I was pleased to learn that the title of Denise Mina’s book comes from the Greek philosopher Aristotle: ‘He who is unable to live in society… must be either a Beast or a God.‘ This spoke to the Classicist in me, and took me right back to my final year ‘Religion in the Ancient World’ lectures at university. The Greeks had a very interesting view of their Gods – in contrast to the Christian view of one who is all-loving and forgiving, the Greeks embued their deities with much more human traits. This means that they behave in some unspeakable ways, with kidnapping, murder, rape and cannibalism amongst their crimes. For Mount Olympus, Lord Acton’s dictum that ‘absolute power corrupts absolutely‘ could be taken as some kind of perverse mission statement.
And so it is with Mina’s book, which features a range of different people (I shrink from calling them characters; one of the most powerful aspects of the book is the feeling that it contains real individuals, whose lives extend backwards and forwards beyond the confines of the novel itself) who are tested, and in some cases corrupted, by their circumstances and surroundings. With great skill, Mina juggles three distinct (but related) storylines: the police investigation into a post office robbery, during which an elderly man inexplicably helps the perpetrator and pays with this life; the attempted bribery and corruption of two police-officers; and an unfaithful MP who sues the press for libel, in an attempt to stop his wife from leaving him.
I struggled initially with the book, and in keeping up with these different threads. Mina’s writing is not showy, and works through a steady process of building detail upon detail. It is also not explicit; Mina’s protagonists are more enigmatic, and the reader is left wondering about their true motives. But whilst Mina’s style is quiet, it is not fussy; whilst she ties up the main plot points, what is also clear is that the full consequences of these strands have yet to be fully realised at the end of the book, and extend far beyond it.
I liked this ambiguity very much, and found it to be very true to life. Whilst it does make the book more challenging to read (at least initially), it is much stronger because of this approach. It also means that the twists – when they do come – are both totally unexpected and wholly believable. One of the highest compliments I can pay a book is to say that I have no preconceived idea of where it would take me, and this was certainly true of Gods and Beasts, which at times I found to be genuinely surprising. At the same time, Mina ties the three storylines together beautifully at the end of the book, without making this unity seem forced.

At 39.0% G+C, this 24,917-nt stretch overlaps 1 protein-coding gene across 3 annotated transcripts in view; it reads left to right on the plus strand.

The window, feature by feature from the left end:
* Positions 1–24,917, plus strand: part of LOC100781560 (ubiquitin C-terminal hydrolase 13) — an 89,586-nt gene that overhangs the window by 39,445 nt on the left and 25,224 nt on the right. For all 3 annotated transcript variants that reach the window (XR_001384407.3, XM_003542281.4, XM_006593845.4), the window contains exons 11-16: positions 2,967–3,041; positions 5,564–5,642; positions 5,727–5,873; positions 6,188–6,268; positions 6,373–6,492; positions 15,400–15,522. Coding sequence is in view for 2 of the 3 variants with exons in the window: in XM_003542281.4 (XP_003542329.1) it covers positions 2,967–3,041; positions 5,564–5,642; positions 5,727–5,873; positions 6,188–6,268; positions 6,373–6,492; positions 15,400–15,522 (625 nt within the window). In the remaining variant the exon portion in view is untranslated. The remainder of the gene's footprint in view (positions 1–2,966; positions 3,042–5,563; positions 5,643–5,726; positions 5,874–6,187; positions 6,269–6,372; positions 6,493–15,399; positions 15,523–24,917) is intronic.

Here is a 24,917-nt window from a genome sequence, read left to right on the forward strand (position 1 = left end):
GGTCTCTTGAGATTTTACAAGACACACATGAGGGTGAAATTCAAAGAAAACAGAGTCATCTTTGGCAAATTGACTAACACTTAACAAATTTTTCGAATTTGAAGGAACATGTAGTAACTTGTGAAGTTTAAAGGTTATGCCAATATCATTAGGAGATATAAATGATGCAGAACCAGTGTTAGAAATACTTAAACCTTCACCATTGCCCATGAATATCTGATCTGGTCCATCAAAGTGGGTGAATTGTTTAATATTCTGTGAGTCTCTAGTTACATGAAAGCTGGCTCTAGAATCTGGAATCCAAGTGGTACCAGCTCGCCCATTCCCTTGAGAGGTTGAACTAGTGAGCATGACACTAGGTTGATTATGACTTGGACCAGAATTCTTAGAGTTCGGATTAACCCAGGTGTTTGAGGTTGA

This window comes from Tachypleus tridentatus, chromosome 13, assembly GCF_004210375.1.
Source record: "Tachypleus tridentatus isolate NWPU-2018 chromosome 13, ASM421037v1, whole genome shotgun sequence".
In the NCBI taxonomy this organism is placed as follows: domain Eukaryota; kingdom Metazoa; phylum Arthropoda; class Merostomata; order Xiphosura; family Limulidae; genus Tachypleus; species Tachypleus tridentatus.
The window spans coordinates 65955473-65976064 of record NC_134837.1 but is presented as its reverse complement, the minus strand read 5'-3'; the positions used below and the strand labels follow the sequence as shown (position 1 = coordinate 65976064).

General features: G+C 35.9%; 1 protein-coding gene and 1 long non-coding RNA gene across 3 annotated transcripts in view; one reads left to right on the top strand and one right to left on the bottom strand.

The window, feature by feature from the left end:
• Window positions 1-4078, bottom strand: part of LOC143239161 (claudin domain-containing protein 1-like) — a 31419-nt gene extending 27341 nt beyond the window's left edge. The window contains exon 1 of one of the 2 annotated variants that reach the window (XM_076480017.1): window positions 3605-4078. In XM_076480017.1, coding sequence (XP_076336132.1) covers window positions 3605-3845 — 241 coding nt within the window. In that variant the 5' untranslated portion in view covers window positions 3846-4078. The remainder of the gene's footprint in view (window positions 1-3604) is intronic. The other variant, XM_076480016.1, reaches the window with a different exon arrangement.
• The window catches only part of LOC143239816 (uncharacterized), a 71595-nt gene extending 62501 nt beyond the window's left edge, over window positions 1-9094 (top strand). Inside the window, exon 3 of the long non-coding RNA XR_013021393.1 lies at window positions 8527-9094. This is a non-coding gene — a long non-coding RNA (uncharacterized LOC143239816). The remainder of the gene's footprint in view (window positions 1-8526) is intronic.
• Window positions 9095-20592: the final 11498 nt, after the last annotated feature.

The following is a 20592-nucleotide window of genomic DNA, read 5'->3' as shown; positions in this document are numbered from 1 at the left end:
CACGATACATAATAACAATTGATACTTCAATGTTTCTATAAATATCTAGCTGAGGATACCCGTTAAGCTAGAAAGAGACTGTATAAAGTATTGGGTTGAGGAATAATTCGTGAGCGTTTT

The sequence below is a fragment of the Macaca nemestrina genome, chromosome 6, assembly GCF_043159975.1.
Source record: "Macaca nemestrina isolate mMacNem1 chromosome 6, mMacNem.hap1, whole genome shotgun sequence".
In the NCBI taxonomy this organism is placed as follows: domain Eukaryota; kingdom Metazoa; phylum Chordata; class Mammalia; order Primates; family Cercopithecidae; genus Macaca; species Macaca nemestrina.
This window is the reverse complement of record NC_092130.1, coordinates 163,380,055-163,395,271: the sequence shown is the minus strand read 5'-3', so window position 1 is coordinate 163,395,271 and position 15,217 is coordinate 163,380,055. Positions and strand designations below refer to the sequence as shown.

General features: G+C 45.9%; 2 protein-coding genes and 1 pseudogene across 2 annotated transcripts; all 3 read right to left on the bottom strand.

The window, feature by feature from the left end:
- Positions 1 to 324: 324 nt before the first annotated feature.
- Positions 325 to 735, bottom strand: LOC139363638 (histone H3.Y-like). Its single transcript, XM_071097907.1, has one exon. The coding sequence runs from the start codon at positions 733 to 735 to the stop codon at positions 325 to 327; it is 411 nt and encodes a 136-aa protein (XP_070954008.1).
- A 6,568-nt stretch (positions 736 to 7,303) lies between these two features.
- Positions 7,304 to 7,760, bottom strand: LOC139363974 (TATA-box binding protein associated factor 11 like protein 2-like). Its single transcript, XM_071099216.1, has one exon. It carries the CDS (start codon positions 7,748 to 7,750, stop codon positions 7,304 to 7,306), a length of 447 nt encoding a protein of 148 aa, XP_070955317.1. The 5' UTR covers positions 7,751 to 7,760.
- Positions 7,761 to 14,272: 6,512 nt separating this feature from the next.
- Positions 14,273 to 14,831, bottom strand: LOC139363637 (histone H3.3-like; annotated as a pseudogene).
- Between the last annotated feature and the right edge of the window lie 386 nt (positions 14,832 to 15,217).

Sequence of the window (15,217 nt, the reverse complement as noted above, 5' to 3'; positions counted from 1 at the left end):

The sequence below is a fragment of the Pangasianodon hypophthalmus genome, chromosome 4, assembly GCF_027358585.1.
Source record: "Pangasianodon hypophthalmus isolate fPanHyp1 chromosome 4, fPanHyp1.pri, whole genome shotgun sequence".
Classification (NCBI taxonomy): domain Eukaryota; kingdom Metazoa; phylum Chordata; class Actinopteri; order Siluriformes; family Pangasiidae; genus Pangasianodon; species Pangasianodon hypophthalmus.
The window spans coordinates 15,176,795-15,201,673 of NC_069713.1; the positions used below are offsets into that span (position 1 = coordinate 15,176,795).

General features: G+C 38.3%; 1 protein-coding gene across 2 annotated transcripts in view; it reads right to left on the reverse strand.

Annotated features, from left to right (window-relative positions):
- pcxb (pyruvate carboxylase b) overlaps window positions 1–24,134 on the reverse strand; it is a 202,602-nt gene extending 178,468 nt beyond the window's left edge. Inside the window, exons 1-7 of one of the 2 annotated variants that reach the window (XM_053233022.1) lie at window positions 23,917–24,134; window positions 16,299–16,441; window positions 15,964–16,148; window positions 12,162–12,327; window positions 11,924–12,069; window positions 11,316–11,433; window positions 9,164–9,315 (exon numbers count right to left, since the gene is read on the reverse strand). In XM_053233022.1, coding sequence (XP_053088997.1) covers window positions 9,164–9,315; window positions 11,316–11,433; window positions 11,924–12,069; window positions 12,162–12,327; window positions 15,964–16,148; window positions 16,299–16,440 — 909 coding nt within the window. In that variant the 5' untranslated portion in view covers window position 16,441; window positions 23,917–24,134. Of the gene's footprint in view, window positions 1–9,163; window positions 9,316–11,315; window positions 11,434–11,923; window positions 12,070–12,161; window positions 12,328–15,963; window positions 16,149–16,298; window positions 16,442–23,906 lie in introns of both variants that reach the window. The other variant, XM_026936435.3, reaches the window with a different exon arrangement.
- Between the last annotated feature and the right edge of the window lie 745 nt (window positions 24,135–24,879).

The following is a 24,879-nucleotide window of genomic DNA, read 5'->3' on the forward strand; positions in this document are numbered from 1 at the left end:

The scenes of violence -which are not frequent – are very powerfully written. I don’t consider myself particularly squeamish, but the description of the post office in the wake of the shooting made my blood chill. ‘Sticky, bloody mist had settled on every surface… To move in the space was to feel contaminated by the metallic tang of blood. Brendan Lyons [the murder victim] was omnipresent. When Morrow looked up to give her eyes a break she saw puncture marks in the polystyrene ceiling tiles and realised that they were shards of bone.’
Later on in the book, a character describes a scene in which he is threatened by two local gangsters. He is taken to the cellar of a bar, where he finds another man, tied to a chair and horrendously tortured. ‘His face was beaten so badly [he] couldn’t tell if he was a young man or an old man… There was blood on the floor around him.’ Perhaps the most disturbing part of this scene is the fact that the gangsters themselves never mention or refer to him. ‘It was like he wasn’t there. He was just there to scare him, show him what they’d do.’
If you can’t already tell, I liked Gods and Beasts very much. Mina writes with a strong, quiet dignity, giving her characters the space to breathe and grow as the novel progresses. Their complexity is mirrored by the overlapping storylines, with the book very much an ensemble piece, equally concerned with the effects of a crime as its investigation. Like ripples on a pond, one can easily imagine the consequences of their actions continuing to cause waves way beyond the end of the book itself.